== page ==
I thought my blog entry on notation software might raise some passionate response – the relationship between a composer and his/her notation software is an intimate one, alternately exhilarating and maddening. Canadian composer Matthew Whittall wrote from Finland to recommend a new program, “apparently the most flexible thing out there,” called Igor available at www.noteheads.com. (At least they didn’t name it “Stravinsky.”) Being away from home and my ethernet connection, I can’t check it out at the moment, but will try to soon. Whittall continues,
I share your loathing of some of the restrictions the programmers place on composers. In the end, all notation packages end up being glorified pop chart notators that think in bars rather than in time…. I personally started using Finale not too long after it came out, and have pretty much grown up with it, and now know all the tricks for getting it to do things it shouldn’t be able to. However, my music is fairly mainstream and doesn’t generally require much far-out notation, but this may be what you’d need for the Cowell-based piece you mentioned, as it was designed with classical music (or post-classical, as it were) in mind. It’s pretty cheap too, as well as downloadable, and you can try out the full program for a while before buying.
Los Angeles composer Art Jarvinen, whom I often end up mentioning here, went to more passionate lengths, chanting the praises of a graphics program called Score, whose only drawbacks are that it 1) was made only for IBM-compatibles, and 2) is no longer upgraded:
The fundamental problem with Sibelius, and probably Finale as well (I have never used that program), is the paradigm on which it is based. Its creators simply seem to have never imagined a world in which you would not need – or at least want – your computer to play back your music for you. Therefore, they built their so-called “music engraving” software on top of a sequencer, which can never – ever – be disconnected from the graphic layer. That’s why it’s almost impossible to notate the kinds of things you and I routinely do as composers, using those programs. If Sibelius doesn’t understand how to play it (bar lines seem to confuse the hell out of it), it won’t let you write it, except with the world’s most aggravating and ultimately dissatisfying work-arounds.
Therein lies the radiant beauty and ultimate power of Score; it doesn’t have to play anything back, so it doesn’t care what you write. I have yet to encounter a single notation that I could not implement in Score either 1) very easily, or 2) relatively easily. A real-world example is an interesting tuplet, three over 4 and two-thirds – a big triplet that starts on the last beat of a quarter note triplet in the bar before (my music has often required such rhythmic “pivots” or sudden mid-measure changes of perceived downbeat). And if you think that’s just academic bullshit, I can play you recordings of my rock band playing it. It’s perfectly logical, not really very difficult to do, and feels a certain way that should be notated properly because that’s exactly what it is.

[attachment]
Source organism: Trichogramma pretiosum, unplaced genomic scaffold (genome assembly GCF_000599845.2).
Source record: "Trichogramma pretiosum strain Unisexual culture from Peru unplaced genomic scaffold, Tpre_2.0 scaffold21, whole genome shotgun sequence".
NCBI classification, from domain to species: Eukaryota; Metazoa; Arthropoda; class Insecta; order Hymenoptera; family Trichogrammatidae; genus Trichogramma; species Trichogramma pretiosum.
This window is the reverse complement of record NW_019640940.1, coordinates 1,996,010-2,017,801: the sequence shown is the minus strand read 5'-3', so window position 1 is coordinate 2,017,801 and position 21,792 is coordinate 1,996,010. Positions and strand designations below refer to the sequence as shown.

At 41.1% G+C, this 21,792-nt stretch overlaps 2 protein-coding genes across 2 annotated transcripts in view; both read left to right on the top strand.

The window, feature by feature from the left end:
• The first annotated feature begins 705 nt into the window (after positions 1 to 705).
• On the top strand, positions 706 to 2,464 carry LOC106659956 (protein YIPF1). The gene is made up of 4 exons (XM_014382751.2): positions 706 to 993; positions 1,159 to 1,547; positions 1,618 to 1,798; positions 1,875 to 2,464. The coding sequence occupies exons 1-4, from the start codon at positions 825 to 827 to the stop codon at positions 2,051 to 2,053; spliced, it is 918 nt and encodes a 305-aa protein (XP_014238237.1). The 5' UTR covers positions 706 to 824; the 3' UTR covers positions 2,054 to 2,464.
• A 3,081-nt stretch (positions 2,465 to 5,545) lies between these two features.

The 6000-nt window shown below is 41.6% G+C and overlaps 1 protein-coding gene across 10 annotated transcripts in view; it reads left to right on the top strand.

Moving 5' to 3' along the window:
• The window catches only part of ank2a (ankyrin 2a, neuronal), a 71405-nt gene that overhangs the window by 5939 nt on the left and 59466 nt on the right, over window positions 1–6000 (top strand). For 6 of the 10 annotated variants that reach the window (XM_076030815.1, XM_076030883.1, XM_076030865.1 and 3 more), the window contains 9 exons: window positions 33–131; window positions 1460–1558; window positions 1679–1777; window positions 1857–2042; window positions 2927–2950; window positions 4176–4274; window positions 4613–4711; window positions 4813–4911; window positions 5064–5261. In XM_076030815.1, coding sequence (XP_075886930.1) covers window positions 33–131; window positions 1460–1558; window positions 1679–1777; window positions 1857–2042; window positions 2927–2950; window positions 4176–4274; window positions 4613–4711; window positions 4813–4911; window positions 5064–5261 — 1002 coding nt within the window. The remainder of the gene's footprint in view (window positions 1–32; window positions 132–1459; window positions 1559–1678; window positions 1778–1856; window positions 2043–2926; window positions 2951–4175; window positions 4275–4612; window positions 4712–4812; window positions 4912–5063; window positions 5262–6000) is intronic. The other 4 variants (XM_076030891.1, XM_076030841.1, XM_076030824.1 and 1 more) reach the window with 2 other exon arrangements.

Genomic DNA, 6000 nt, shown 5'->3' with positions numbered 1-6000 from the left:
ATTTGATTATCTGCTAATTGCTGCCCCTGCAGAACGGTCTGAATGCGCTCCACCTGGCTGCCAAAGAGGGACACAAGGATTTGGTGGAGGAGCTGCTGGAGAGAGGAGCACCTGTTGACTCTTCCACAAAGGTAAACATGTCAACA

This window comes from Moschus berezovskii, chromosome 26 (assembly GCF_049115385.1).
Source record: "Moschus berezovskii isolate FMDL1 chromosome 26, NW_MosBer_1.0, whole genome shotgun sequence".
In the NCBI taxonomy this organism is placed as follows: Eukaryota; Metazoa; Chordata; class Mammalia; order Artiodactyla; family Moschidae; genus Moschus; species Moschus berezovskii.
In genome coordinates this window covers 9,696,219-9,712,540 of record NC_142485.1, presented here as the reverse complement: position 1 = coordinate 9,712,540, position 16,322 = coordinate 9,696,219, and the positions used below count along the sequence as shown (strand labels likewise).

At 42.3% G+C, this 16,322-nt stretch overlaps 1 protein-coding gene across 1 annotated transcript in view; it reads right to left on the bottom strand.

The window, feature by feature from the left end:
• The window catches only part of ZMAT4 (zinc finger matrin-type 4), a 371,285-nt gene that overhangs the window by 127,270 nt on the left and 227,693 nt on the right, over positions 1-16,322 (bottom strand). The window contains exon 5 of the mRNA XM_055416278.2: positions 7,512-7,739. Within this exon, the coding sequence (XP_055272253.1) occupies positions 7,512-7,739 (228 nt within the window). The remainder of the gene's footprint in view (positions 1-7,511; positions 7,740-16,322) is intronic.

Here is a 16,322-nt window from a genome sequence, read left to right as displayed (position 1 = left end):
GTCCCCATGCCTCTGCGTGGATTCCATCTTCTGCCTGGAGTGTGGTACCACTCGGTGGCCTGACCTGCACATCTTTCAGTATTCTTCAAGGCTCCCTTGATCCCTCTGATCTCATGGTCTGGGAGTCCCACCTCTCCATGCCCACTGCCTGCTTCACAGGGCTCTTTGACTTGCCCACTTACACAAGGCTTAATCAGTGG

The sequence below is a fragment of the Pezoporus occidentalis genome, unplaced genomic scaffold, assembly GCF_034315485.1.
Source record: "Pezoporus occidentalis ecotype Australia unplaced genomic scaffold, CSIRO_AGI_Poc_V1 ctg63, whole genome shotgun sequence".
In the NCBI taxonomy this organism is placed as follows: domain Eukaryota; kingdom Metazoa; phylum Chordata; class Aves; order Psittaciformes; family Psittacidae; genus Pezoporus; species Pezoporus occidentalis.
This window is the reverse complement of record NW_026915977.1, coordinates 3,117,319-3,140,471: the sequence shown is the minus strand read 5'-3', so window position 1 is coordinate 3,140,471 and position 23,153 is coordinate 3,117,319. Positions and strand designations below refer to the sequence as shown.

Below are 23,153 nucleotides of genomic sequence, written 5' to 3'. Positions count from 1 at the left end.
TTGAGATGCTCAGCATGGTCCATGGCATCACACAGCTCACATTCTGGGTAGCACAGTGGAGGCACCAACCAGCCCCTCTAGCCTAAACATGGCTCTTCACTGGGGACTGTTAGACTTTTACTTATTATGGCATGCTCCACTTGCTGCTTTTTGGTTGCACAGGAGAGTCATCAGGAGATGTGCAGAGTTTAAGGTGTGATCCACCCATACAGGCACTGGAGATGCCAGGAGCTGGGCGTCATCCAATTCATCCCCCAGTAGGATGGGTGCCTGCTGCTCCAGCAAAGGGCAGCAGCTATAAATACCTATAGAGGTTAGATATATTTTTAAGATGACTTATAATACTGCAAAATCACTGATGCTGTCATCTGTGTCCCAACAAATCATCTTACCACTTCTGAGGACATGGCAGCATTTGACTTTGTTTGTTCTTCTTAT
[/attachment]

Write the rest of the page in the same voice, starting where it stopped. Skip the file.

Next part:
The first time I attempted to use Sibelius for a professional copying job (part of how I have always earned my living), the first measure posed a problem that proved to be insurmountable and I booted up Score. The “problem” immediately vanished.
That’s why I have a Pentium II running nothing but DOS and Score; I need real engraving software, not just a sequencer in drag. Unfortunately, Mac heads will never know the pleasures of using Score, as it only works on a PC.
Unfortunately for us PC users, Score’s parents have never bothered to bring it along into the modern era, hence my dedicated Score shrine-computer (the last update they offered was lute tablature – pretty exciting in itself I’m sure, if you’re a lutenist writing your own charts on a computer – but I would have preferred that they made it more compatible with newer versions of Windows (I also have a 386s with Windows 3.1 as emergency back-up).
In a spirit of fairness I do have to say I compose almost exclusively in Sibelius now, but I think I can only do that satisfactorily because of half a lifetime of experience working the old fashioned way – and because I write mostly surf tunes these days. I do not use Sibelius as an educational tool, nor would I recommend it to students.
In my own spirit of fairness, I had mentioned Sibelius’s limitations, but I didn’t mention the ways in which it has freed me up compositionally. For one thing, its meter numerators may be limited to powers of 2, but its denominators go up to 99. I don’t promise I’ll never use 133/32 meter, but in my Desert Sonata I have a long passage in 41/16 meter, and I sure wish I had had Sibelius when I wrote the piece. Also, a great complexity of tuplets is easy to use in Sibelius, and even tuplets within tuplets, so that I’ve been freed up to write electronic and Disklavier music with all kinds of virtual tempo simultaneities, like 13-against-29, 17-against-20-against-31, and so on. If you have a 17-bar over 17 16th-notes, say, you just click on it and hit “R” for repeat, and you have another one in the next measure. So while there are rhythmic things I’ve quit doing lately because Sibelius doesn’t support them, there are other wild rhythmic avenues I’ve gone into instead because Sibelius makes them very convenient.
In other words, I’m using Sibelius exactly the opposite of the way Jarvinen is: as a virtual sequencer with a million short cuts. After I finish a score in Sibelius I convert it into Digital Performer and finish polishing up the piece there – and it’s a hell of a lot easier than composing the piece in the sequencing program.